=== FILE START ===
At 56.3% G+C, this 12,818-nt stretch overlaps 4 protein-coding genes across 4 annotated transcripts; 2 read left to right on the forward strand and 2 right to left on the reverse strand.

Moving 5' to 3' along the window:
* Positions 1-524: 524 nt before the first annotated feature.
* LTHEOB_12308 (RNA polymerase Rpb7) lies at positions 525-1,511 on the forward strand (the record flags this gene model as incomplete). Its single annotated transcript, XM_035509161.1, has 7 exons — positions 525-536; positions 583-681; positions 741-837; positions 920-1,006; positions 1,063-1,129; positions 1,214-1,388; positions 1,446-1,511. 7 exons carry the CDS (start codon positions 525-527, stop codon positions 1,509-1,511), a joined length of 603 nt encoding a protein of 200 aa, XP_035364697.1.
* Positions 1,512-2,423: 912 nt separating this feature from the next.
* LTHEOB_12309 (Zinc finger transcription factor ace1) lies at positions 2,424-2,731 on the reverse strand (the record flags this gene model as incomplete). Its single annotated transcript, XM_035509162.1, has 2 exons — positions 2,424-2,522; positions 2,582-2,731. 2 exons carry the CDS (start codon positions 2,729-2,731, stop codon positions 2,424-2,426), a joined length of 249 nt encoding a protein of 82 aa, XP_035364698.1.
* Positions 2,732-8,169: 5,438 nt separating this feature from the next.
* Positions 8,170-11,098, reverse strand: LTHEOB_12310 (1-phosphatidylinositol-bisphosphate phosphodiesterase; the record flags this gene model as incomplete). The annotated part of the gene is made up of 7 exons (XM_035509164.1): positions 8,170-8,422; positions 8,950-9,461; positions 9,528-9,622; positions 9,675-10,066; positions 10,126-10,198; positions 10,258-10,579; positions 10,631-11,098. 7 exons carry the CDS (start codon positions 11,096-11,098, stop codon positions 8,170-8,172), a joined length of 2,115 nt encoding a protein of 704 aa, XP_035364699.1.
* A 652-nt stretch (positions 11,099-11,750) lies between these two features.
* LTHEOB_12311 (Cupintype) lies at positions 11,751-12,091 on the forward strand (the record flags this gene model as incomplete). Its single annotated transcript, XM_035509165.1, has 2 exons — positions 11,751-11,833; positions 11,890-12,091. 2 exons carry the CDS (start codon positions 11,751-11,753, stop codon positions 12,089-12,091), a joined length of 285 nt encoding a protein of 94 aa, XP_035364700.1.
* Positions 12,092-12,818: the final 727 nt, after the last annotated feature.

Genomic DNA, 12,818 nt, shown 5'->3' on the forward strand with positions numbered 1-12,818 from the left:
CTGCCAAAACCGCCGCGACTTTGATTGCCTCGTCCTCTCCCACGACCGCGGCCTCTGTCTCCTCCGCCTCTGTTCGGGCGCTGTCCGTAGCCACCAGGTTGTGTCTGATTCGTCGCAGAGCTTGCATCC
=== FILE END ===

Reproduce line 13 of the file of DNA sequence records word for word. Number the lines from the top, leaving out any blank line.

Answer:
CTGCCAAAACCGCCGCGACTTTGATTGCCTCGTCCTCTCCCACGACCGCGGCCTCTGTCTCCTCCGCCTCTGTTCGGGCGCTGTCCGTAGCCACCAGGTTGTGTCTGATTCGTCGCAGAGCTTGCATCC